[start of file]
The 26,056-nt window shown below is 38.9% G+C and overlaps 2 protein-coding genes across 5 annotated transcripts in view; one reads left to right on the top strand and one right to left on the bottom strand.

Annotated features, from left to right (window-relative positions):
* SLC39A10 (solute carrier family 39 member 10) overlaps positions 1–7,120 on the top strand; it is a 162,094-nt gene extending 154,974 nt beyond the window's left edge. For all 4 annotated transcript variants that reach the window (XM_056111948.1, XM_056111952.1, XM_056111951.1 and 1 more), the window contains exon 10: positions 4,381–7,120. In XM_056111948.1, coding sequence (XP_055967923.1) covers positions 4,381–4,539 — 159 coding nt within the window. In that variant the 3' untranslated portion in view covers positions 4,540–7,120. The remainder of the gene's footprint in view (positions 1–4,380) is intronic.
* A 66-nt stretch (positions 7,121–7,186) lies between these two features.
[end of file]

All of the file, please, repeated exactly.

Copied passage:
The 26,056-nt window shown below is 38.9% G+C and overlaps 2 protein-coding genes across 5 annotated transcripts in view; one reads left to right on the top strand and one right to left on the bottom strand.

Annotated features, from left to right (window-relative positions):
* SLC39A10 (solute carrier family 39 member 10) overlaps positions 1–7,120 on the top strand; it is a 162,094-nt gene extending 154,974 nt beyond the window's left edge. For all 4 annotated transcript variants that reach the window (XM_056111948.1, XM_056111952.1, XM_056111951.1 and 1 more), the window contains exon 10: positions 4,381–7,120. In XM_056111948.1, coding sequence (XP_055967923.1) covers positions 4,381–4,539 — 159 coding nt within the window. In that variant the 3' untranslated portion in view covers positions 4,540–7,120. The remainder of the gene's footprint in view (positions 1–4,380) is intronic.
* A 66-nt stretch (positions 7,121–7,186) lies between these two features.